16 March 2017
Speaker: Dr Joel Kramer, Professor of Neuropsychology in Neurology
Director of Neuropsychology, Memory and Aging Centre
University of California, San Francisco
Title: The myth of cognitive decline
Date: Friday 17 March 2017
Time: 12.00pm – 1.00pm (followed by a light lunch)
Venue: Room 653, 18 Innovation walk (formerly Building 17)
All Monash Staff and Students are welcome.
Declines in memory and other cognitive skills have long been associated with aging. Several longitudinal studies, however, highlight the fact that cognition remains quite stable in a subgroup of elderly. This presentation will explore some of the possible biological factors that influence the ways in which cognition might change with age.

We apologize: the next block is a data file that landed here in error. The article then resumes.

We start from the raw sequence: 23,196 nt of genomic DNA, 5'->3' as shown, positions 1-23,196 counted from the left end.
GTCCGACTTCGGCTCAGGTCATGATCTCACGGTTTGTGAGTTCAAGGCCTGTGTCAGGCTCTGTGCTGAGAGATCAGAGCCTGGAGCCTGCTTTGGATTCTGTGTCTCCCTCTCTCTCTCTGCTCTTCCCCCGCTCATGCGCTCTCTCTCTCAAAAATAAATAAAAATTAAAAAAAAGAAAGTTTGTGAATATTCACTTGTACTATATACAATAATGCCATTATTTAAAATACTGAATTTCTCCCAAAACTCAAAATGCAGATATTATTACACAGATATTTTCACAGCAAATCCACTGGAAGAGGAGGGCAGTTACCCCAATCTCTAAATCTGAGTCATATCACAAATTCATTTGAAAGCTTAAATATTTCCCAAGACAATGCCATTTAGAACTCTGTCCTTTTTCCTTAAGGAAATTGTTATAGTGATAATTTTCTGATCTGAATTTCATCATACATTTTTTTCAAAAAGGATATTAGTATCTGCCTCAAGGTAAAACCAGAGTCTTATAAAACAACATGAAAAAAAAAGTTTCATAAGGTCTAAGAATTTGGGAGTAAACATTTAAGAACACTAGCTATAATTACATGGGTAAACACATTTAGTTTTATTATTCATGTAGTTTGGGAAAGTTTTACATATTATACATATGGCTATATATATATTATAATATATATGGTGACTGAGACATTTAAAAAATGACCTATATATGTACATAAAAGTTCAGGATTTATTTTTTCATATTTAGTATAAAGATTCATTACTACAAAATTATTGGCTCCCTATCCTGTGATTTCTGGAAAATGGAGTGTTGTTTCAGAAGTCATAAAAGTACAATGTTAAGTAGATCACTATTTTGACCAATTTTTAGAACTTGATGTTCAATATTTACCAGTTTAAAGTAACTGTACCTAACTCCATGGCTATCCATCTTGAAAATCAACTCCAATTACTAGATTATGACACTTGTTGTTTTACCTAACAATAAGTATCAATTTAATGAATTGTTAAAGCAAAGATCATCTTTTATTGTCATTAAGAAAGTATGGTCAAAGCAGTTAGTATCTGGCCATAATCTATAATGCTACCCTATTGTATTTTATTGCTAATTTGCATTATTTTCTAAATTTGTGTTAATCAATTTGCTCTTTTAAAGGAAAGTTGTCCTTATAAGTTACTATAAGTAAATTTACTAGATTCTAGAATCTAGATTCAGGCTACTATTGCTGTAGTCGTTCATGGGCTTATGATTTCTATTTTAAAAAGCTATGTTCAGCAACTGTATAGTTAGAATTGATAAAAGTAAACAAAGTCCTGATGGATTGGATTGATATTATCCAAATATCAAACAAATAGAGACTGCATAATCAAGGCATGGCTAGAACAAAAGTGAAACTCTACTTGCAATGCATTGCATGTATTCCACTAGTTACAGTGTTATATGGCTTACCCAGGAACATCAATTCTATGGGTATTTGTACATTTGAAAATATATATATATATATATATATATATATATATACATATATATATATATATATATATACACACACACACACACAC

Dr. Kramer is a Professor of Neuropsychology in Neurology and the Director of the Memory and Aging Center Neuropsychology program. He earned his doctorate in psychology at Baylor University and completed a postdoctoral fellowship in neuropsychology at the Martinez VA hospital. Dr. Kramer is board certified in clinical neuropsychology. Dr. Kramer has been extensively involved in studying the cognitive changes associated with brain disorders for the past three decades. He has co-authored widely used neuropsychological measures of memory and executive functioning. Much of his work has been devoted to identifying the different ways in which aging and neurodegenerative diseases affect memory and other abilities and in utilizing these differences to improve differential diagnosis in clinic. Presently, Dr. Kramer's active areas of research use neuroimaging, neuropsychology, neuroimmunology, and genetics to study the underlying biological mechanisms of cognitive aging, the cognitive effects of cerebrovascular disease and frontotemporal dementia, and the relationships between cognitive functioning, behavioral control, and reward systems.